RFC4364]. The Multicast Source field contains the C-S address, i.e., the address of the multicast source. If the Multicast Source field contains an IPv4 address, then the value of the Multicast Source Length field is 32. If the Multicast Source field contains an IPv6 address, then the value of the Multicast Source Length field is 128. The value of the Multicast Source Length field may be set to 0 to indicate a wildcard. The Multicast Group field contains the C-G address, i.e., the address of the multicast group. If the Multicast Group field contains an IPv4 address, then the value of the Multicast Group Length field is 32. If the Multicast Group field contains an IPv6 address, then the value of the Multicast Group Length field is 128. The Multicast Group Length field may be set to 0 to indicate a wildcard. Whether the Originating Router's IP Address field carries an IPv4 or IPv6 address is determined by the value of the Length field of the MCAST-VPLS NLRI. If the Multicast Source field contains an IPv4 address and the Multicast Group field contains an IPv4 address, then the value of the Length field is 22 bytes if the Originating Router's IP Address carries an IPv4 address and 34 bytes if it is an IPv6 address. If the Multicast Source and Multicast Group fields contain IPv6 addresses, then the value of the Length field is 46 bytes if the Originating Router's IP Address carries an IPv4 address and 58 bytes if it is an IPv6 address. The following table summarizes the above.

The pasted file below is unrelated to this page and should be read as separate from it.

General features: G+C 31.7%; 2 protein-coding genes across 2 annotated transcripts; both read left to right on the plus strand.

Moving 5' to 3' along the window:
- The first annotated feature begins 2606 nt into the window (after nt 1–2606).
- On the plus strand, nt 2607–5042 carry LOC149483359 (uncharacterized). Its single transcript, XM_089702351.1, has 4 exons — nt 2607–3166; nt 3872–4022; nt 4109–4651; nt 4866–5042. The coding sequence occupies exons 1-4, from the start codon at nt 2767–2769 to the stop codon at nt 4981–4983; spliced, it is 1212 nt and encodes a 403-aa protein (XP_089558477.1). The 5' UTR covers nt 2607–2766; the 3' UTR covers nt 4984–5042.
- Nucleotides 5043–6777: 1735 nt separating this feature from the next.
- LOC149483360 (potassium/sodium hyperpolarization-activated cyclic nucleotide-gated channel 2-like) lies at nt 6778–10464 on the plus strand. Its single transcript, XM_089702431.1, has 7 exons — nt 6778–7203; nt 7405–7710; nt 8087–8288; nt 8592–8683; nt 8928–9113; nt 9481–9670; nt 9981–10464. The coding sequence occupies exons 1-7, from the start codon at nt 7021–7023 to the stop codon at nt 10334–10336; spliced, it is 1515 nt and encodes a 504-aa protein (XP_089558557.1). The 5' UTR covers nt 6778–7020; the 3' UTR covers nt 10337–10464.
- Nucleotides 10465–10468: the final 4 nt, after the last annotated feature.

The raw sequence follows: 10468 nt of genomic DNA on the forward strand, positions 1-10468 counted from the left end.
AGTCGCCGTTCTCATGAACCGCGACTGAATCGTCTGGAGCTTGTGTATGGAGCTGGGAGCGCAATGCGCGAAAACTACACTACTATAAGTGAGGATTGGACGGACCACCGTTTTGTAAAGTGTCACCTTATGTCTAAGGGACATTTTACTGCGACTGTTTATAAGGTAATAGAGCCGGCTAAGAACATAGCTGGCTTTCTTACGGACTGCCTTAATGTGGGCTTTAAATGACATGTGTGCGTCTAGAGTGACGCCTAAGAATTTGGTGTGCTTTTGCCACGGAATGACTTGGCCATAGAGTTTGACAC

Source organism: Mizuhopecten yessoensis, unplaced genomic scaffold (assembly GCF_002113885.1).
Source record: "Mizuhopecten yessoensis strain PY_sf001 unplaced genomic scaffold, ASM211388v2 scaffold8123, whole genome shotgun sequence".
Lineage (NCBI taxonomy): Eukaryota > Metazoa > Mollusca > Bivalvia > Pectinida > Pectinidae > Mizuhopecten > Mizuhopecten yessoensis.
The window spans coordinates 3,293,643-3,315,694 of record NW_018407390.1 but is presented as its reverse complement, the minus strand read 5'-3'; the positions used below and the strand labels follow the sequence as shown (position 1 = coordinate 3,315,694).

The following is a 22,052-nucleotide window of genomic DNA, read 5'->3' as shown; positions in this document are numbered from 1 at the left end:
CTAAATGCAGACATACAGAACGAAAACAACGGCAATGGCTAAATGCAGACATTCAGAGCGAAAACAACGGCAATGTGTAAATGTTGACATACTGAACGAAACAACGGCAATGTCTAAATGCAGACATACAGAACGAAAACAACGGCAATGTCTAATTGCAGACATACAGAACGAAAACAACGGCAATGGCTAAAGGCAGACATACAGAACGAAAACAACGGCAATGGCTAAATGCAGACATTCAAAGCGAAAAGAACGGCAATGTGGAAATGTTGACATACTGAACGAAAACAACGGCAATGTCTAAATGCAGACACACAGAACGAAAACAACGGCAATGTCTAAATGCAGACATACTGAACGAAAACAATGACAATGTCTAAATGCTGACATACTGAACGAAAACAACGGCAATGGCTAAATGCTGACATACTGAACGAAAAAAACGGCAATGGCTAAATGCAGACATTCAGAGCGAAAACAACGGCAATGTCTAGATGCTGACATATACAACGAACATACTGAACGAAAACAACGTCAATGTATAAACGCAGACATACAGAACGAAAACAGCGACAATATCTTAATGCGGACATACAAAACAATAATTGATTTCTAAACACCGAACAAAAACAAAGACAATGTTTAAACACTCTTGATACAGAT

Multicast Multicast Originating Router's Length Source Group IP Address IPv4 IPv4 IPv4 22 IPv4 IPv4 IPv6 34 IPv6 IPv6 IPv4 46 IPv6 IPv6 IPv6 58 Usage of Selective Tree A-D routes is described in the "Optimizing Multicast Distribution via Selective Trees" section. "Inter-AS Inclusive P-Multicast Tree A-D/Binding" and "Optimizing Multicast Distribution via Selective Trees" sections.